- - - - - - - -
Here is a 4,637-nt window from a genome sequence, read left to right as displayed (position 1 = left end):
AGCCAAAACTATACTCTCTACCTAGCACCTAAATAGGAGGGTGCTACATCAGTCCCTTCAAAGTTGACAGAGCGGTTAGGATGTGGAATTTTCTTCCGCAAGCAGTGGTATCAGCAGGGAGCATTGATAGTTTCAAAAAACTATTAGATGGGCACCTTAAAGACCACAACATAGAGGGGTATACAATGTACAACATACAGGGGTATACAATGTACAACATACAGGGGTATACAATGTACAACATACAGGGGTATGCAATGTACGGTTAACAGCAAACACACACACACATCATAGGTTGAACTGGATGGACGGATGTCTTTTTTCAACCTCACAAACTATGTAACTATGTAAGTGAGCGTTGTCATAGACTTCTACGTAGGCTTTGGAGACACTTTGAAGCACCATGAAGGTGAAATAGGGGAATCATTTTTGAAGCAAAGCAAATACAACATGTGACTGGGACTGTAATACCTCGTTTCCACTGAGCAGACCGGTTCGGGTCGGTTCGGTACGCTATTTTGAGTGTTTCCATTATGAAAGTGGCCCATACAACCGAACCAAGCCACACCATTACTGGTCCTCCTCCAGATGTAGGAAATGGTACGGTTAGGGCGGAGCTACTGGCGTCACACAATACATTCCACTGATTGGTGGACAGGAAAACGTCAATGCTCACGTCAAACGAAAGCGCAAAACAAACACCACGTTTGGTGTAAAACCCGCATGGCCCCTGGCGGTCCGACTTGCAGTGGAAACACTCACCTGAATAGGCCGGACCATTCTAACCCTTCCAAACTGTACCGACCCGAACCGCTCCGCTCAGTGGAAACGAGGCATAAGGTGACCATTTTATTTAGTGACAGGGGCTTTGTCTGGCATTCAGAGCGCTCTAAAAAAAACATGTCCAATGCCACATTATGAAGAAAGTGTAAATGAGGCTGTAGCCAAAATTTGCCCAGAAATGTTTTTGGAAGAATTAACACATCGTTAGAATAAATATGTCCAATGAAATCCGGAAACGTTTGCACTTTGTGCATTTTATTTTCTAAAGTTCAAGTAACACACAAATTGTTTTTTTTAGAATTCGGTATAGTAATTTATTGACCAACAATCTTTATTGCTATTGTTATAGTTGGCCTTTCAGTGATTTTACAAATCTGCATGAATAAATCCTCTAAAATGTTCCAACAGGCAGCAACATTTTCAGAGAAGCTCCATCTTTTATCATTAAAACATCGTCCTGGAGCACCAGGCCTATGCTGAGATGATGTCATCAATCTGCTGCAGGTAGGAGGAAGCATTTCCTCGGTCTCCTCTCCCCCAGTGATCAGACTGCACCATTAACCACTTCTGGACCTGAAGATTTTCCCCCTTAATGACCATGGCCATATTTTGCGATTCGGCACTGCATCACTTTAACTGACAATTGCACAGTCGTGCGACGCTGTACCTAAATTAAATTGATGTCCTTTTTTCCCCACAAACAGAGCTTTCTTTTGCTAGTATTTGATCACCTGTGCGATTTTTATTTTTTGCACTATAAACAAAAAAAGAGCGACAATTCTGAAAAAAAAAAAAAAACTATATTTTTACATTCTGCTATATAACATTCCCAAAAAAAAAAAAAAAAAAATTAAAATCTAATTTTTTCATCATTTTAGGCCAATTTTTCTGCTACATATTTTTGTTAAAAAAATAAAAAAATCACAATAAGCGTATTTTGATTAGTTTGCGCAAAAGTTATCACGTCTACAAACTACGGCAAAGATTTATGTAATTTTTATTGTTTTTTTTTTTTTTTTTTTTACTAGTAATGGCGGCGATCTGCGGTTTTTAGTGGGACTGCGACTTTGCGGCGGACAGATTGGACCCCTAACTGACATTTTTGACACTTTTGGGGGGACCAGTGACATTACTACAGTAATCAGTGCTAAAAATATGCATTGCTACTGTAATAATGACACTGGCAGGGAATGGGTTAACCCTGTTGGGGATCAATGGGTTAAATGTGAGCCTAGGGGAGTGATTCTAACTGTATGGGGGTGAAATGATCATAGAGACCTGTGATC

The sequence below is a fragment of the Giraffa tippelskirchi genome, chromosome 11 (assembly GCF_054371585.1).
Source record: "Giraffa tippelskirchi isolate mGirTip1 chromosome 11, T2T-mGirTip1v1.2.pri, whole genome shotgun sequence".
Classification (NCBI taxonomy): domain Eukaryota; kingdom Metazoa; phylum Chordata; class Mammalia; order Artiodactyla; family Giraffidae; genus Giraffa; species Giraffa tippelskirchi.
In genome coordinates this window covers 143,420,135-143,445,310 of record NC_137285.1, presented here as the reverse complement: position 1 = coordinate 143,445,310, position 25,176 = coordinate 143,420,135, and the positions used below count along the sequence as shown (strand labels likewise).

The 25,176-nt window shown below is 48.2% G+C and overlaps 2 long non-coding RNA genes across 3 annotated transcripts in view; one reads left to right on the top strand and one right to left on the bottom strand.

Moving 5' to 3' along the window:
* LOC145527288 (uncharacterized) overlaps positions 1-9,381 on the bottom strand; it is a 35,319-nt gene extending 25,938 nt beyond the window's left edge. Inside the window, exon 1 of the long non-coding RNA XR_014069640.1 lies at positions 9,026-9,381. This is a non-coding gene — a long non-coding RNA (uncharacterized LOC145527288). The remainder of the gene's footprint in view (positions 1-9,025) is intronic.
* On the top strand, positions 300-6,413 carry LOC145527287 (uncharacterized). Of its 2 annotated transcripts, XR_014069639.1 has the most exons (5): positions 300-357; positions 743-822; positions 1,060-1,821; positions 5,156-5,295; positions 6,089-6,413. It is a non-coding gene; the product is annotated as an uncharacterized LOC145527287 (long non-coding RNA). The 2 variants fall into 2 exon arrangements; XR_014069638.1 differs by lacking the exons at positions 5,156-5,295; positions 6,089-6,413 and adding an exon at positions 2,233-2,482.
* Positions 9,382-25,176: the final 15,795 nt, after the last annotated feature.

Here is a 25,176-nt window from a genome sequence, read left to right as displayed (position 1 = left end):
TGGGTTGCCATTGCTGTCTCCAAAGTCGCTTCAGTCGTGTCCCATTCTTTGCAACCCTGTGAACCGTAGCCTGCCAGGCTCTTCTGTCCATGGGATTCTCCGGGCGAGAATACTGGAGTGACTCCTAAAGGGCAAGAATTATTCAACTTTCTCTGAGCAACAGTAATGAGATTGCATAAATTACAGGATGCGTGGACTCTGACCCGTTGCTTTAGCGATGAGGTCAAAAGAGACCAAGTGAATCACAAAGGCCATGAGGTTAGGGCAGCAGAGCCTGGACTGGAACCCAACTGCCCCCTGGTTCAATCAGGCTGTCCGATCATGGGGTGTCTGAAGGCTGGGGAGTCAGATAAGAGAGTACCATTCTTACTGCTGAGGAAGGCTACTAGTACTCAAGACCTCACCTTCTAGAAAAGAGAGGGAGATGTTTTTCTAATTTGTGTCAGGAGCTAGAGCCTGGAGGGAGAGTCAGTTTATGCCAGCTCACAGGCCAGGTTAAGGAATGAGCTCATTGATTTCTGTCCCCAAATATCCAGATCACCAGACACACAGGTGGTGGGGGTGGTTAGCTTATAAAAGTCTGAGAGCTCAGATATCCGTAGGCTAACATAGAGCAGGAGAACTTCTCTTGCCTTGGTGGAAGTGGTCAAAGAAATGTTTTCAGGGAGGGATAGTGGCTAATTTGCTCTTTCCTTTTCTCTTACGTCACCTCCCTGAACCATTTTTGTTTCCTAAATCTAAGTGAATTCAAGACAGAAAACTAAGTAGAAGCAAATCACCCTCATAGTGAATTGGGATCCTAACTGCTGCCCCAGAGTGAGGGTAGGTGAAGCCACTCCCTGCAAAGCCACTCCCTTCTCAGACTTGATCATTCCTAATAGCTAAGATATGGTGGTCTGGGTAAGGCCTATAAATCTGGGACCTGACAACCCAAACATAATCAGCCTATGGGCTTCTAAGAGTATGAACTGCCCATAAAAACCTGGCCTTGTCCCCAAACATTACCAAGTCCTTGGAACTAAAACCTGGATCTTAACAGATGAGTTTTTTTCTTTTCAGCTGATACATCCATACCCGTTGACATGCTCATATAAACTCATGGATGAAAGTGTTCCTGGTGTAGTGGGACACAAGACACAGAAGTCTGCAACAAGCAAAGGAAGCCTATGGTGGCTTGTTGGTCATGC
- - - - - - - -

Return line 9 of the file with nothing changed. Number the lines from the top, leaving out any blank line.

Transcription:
* LOC145527288 (uncharacterized) overlaps positions 1-9,381 on the bottom strand; it is a 35,319-nt gene extending 25,938 nt beyond the window's left edge. Inside the window, exon 1 of the long non-coding RNA XR_014069640.1 lies at positions 9,026-9,381. This is a non-coding gene — a long non-coding RNA (uncharacterized LOC145527288). The remainder of the gene's footprint in view (positions 1-9,025) is intronic.